Why Did the Consumer Price Index Rise in December?


Jan. 19 2018, Updated 3:05 p.m. ET

December’s CPI

The CPI (consumer price index) measures the price changes at a consumer level. The PPI (producer price index), which we discussed in the previous part, tracks the prices at a wholesale level. The CPI is a weighted average price of a basket of goods and services at the consumer level. It includes food, medical care (XLV), transportation, housing, apparel, recreation, education and communication, and other goods.

According to the December CPI report released by the U.S. Bureau of Labor Statistics on January 12, consumer prices in December increased 0.1% and closed 2017 with an overall increase of 2.1%.

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Why the CPI is important

The CPI tracks changes in the prices that consumers pay. The Fed set a price increase target of 2%, which it thinks is an optimal increase in prices to keep the economy’s momentum going. A stagnant or declining level of prices could force consumers to delay their purchases and lead to an economic slowdown, job losses, and eventually a recession.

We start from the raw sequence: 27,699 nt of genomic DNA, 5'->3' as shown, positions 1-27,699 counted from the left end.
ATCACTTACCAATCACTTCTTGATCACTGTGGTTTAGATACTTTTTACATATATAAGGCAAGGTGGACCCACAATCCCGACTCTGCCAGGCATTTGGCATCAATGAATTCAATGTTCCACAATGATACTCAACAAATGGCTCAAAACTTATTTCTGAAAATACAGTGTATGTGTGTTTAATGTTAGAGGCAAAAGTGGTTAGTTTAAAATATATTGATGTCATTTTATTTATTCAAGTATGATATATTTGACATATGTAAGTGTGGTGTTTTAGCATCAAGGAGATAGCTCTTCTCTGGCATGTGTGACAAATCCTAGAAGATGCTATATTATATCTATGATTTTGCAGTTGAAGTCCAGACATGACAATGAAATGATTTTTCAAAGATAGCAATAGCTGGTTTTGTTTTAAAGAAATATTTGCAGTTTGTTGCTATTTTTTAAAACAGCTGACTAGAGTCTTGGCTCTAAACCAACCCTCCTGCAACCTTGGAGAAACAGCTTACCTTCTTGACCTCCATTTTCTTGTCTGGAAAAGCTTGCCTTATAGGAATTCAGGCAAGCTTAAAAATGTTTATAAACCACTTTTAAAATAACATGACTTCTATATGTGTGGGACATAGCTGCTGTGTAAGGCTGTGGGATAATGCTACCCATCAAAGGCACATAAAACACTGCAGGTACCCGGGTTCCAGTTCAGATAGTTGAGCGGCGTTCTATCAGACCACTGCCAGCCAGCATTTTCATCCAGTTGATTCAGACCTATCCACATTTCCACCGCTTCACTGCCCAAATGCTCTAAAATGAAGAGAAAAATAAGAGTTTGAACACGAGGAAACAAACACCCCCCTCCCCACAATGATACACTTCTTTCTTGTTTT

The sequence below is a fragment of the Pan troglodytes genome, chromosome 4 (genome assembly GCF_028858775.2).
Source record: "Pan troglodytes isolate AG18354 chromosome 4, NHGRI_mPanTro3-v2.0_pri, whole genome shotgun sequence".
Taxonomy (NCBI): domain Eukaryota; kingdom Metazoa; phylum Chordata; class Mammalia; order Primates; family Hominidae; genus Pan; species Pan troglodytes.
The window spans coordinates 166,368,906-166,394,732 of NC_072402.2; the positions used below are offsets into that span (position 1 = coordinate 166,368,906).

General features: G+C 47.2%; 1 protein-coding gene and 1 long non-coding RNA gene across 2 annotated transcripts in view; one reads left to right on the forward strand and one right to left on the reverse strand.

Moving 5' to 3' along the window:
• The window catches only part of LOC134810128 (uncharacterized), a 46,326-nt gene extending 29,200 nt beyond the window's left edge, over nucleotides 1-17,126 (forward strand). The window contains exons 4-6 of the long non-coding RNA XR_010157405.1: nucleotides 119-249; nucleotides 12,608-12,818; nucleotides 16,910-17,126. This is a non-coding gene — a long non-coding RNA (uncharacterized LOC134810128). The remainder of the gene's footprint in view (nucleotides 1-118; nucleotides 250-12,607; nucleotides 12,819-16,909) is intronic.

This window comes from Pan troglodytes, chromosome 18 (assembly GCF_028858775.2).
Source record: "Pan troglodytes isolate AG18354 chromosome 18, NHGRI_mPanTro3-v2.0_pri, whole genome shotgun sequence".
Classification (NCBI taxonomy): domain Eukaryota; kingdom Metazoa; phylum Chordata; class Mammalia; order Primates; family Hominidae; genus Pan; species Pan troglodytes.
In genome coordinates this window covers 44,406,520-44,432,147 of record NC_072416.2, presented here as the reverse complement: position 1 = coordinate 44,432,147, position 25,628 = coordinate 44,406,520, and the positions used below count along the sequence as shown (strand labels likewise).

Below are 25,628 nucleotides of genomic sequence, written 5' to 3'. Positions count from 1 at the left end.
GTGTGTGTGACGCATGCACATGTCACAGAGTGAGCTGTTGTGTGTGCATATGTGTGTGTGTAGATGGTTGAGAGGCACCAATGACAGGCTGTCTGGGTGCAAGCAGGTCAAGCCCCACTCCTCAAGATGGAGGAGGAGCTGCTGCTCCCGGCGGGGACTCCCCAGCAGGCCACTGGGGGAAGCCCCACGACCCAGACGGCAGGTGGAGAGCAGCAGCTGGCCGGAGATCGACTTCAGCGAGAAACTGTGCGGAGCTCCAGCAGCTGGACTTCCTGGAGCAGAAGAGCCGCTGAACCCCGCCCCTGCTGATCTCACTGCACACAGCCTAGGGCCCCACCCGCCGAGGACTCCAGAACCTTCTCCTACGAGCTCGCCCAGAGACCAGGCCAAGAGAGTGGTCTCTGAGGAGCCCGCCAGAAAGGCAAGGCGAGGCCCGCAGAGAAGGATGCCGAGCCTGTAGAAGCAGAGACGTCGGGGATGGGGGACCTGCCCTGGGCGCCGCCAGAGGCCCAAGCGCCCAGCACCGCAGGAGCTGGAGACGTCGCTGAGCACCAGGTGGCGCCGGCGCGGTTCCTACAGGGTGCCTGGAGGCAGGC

A closer look

In 2017, consumer prices (TIP) increased 2.1%—the same level as 2016. The key takeaway was the impressive 2.6% increase in the CPI (VTIP) annual rate in the last three months. It’s a positive signal that inflation (SCHP) is moving above the 2% target that the Fed set for itself.

Core inflation, which excludes volatile food and energy prices, increased 0.3% month-over-month in December and 1.8% in 2017. The key contributors to the increase in core prices in December were housing (XHB) and services. Both of these components are important contributors to core inflation. Their continued appreciation could lead to a higher inflation rate in 2018.


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